Boys Born Small at Higher Risk for Infertility

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Boys born small may be at risk for infertility in adulthood.

Danish researchers examined birth and health records of 10,936 men and women born between 1984 and 1987. The study, in Human Reproduction, found that 10 percent of the babies were born small for gestational age. The health and behavioral characteristics of the mothers of low-birth-weight babies were similar to those of mothers of babies of normal weight, although they were more likely to be first-time mothers and to smoke and consume alcohol.

After controlling for these factors, plus socioeconomic status and pre-pregnancy body mass index, the scientists found that male babies who were born small were 55 percent more likely than their normal weight peers to be infertile as adults. They defined infertility as having sought fertility treatment between their 18th birthdays and the end of 2017, when the men would have been in their early 30s.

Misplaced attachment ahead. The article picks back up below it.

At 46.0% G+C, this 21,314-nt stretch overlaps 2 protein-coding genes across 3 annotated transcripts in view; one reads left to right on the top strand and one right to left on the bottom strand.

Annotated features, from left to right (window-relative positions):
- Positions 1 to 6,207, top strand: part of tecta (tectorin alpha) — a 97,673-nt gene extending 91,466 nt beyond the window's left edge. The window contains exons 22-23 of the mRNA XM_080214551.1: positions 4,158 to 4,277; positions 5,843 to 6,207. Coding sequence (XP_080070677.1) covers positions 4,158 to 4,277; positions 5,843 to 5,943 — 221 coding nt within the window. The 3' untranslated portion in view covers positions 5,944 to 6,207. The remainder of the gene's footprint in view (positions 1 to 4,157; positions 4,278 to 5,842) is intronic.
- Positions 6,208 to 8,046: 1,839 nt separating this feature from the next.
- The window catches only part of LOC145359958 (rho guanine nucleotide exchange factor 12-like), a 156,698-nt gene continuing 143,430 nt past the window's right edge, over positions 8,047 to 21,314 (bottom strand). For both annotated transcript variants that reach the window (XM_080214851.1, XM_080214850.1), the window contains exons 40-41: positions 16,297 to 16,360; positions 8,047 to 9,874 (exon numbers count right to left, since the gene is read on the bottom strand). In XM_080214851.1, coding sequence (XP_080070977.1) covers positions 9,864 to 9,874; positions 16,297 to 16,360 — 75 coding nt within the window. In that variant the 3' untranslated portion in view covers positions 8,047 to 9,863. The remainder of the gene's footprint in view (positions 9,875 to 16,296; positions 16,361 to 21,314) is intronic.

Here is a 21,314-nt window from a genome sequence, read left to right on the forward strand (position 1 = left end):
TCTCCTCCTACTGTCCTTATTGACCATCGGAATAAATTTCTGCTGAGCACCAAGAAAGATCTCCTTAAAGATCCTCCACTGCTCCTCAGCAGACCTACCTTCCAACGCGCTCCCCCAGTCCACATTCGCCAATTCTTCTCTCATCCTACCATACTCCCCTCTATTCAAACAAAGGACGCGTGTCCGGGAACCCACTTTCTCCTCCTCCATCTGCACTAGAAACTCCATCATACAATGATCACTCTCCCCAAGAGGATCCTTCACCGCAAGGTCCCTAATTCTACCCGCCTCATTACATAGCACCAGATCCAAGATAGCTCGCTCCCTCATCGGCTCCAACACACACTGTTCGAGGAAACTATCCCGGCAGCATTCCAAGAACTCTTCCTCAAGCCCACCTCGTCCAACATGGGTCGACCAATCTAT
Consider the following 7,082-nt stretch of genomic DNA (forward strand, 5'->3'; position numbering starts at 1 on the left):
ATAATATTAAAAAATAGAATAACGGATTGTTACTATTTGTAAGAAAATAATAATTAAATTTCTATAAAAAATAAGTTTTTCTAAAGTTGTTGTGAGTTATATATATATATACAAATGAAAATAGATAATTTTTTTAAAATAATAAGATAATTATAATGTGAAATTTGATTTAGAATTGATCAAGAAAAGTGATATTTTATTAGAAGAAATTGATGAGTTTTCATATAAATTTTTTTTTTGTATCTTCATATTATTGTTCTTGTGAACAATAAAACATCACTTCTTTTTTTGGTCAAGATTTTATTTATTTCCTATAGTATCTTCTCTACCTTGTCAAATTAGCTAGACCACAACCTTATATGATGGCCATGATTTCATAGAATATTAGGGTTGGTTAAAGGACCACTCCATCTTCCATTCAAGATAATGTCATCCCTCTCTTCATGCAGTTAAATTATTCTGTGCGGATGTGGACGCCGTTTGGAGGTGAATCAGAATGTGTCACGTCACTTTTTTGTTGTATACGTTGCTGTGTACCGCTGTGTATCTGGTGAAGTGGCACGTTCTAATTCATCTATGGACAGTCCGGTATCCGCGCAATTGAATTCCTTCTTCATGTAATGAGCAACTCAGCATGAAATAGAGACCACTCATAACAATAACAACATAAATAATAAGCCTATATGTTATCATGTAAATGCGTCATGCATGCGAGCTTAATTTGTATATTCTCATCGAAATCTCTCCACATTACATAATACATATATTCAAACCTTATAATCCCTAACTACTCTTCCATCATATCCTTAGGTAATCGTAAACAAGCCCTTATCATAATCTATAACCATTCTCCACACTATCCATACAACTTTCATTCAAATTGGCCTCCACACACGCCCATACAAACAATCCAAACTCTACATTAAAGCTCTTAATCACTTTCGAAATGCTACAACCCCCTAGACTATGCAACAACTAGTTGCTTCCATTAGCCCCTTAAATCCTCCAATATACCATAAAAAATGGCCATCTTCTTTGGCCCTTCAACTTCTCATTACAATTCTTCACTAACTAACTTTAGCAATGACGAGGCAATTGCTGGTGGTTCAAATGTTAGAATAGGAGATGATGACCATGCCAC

Some of the men were born with genital malformations, and when they eliminated those babies, the men born small were 37 percent more likely to be infertile, though that association did not reach statistical significance.

In women, there was no link between birth weight and infertility.

The mechanisms underlying the association remain unknown, said the lead author, Anne Thorsted, a researcher at Aarhus University in Denmark when the study was done. “It’s important to say that not all men born small for gestational age are at increased risk. We must therefore become clearer about what characterizes those men who do experience infertility.”